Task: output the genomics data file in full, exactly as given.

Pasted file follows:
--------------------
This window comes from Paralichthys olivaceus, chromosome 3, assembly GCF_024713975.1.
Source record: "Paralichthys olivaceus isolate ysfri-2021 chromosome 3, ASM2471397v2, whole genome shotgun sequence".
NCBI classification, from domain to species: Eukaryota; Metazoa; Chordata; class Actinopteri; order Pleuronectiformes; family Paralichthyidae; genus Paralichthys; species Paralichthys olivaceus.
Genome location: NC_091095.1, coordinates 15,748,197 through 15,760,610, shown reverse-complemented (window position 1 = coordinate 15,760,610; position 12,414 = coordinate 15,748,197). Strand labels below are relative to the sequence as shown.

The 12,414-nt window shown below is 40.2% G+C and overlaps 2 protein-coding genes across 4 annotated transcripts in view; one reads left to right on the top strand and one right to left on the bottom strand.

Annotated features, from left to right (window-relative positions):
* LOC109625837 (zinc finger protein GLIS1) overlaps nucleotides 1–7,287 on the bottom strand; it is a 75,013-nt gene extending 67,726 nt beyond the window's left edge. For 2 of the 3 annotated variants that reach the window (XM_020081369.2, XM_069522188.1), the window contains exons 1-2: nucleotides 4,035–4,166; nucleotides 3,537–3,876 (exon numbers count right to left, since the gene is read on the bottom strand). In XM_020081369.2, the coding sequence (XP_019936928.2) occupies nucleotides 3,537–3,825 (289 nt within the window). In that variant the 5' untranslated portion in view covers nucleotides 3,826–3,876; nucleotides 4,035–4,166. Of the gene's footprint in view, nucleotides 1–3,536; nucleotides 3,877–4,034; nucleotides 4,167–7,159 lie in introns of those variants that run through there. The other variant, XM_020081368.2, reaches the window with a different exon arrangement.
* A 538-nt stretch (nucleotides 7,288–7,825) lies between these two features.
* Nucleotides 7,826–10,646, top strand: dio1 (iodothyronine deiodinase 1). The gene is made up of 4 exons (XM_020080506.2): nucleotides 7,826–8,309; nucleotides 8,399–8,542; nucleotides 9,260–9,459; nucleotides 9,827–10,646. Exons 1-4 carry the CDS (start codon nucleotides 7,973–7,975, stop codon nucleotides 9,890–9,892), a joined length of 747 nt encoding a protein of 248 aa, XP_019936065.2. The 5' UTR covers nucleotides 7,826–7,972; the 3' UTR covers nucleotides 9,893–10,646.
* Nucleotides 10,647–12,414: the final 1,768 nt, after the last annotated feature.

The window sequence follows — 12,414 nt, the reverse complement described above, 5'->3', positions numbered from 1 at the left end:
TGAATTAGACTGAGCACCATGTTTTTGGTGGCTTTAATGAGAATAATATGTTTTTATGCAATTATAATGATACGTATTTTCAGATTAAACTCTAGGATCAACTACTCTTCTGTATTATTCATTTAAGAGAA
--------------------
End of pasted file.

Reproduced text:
This window comes from Paralichthys olivaceus, chromosome 3, assembly GCF_024713975.1.
Source record: "Paralichthys olivaceus isolate ysfri-2021 chromosome 3, ASM2471397v2, whole genome shotgun sequence".
NCBI classification, from domain to species: Eukaryota; Metazoa; Chordata; class Actinopteri; order Pleuronectiformes; family Paralichthyidae; genus Paralichthys; species Paralichthys olivaceus.
Genome location: NC_091095.1, coordinates 15,748,197 through 15,760,610, shown reverse-complemented (window position 1 = coordinate 15,760,610; position 12,414 = coordinate 15,748,197). Strand labels below are relative to the sequence as shown.

The 12,414-nt window shown below is 40.2% G+C and overlaps 2 protein-coding genes across 4 annotated transcripts in view; one reads left to right on the top strand and one right to left on the bottom strand.

Annotated features, from left to right (window-relative positions):
* LOC109625837 (zinc finger protein GLIS1) overlaps nucleotides 1–7,287 on the bottom strand; it is a 75,013-nt gene extending 67,726 nt beyond the window's left edge. For 2 of the 3 annotated variants that reach the window (XM_020081369.2, XM_069522188.1), the window contains exons 1-2: nucleotides 4,035–4,166; nucleotides 3,537–3,876 (exon numbers count right to left, since the gene is read on the bottom strand). In XM_020081369.2, the coding sequence (XP_019936928.2) occupies nucleotides 3,537–3,825 (289 nt within the window). In that variant the 5' untranslated portion in view covers nucleotides 3,826–3,876; nucleotides 4,035–4,166. Of the gene's footprint in view, nucleotides 1–3,536; nucleotides 3,877–4,034; nucleotides 4,167–7,159 lie in introns of those variants that run through there. The other variant, XM_020081368.2, reaches the window with a different exon arrangement.
* A 538-nt stretch (nucleotides 7,288–7,825) lies between these two features.
* Nucleotides 7,826–10,646, top strand: dio1 (iodothyronine deiodinase 1). The gene is made up of 4 exons (XM_020080506.2): nucleotides 7,826–8,309; nucleotides 8,399–8,542; nucleotides 9,260–9,459; nucleotides 9,827–10,646. Exons 1-4 carry the CDS (start codon nucleotides 7,973–7,975, stop codon nucleotides 9,890–9,892), a joined length of 747 nt encoding a protein of 248 aa, XP_019936065.2. The 5' UTR covers nucleotides 7,826–7,972; the 3' UTR covers nucleotides 9,893–10,646.
* Nucleotides 10,647–12,414: the final 1,768 nt, after the last annotated feature.

The window sequence follows — 12,414 nt, the reverse complement described above, 5'->3', positions numbered from 1 at the left end:
TGAATTAGACTGAGCACCATGTTTTTGGTGGCTTTAATGAGAATAATATGTTTTTATGCAATTATAATGATACGTATTTTCAGATTAAACTCTAGGATCAACTACTCTTCTGTATTATTCATTTAAGAGAA